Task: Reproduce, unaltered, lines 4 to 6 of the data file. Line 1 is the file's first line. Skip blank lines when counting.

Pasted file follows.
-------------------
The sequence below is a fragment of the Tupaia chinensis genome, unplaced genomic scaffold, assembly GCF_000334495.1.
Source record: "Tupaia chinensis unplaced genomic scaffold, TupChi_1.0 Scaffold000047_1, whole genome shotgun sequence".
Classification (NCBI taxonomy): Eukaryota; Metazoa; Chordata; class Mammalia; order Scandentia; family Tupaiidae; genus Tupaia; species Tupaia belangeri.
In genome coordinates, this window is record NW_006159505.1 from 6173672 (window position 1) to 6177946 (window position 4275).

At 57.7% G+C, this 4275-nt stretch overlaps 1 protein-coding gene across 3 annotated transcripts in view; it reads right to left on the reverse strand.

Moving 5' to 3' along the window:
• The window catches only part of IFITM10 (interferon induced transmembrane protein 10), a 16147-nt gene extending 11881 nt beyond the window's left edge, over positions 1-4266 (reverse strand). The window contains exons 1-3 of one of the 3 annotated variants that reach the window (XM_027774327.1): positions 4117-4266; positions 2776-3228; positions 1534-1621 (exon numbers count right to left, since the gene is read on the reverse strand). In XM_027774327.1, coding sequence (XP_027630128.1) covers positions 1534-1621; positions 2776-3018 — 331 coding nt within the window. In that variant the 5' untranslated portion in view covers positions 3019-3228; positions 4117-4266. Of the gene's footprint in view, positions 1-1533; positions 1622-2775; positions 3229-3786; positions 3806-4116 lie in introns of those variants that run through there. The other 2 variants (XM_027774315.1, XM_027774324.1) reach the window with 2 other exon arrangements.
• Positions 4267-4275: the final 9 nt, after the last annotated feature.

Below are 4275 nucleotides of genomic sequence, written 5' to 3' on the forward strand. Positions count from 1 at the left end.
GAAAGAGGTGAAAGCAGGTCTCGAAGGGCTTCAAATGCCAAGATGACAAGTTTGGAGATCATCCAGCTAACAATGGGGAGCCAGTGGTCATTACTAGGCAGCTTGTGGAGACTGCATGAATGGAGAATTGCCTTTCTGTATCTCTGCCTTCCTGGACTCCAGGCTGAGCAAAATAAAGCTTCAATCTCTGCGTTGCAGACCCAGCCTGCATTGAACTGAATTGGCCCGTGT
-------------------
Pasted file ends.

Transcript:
In genome coordinates, this window is record NW_006159505.1 from 6173672 (window position 1) to 6177946 (window position 4275).

At 57.7% G+C, this 4275-nt stretch overlaps 1 protein-coding gene across 3 annotated transcripts in view; it reads right to left on the reverse strand.

Moving 5' to 3' along the window: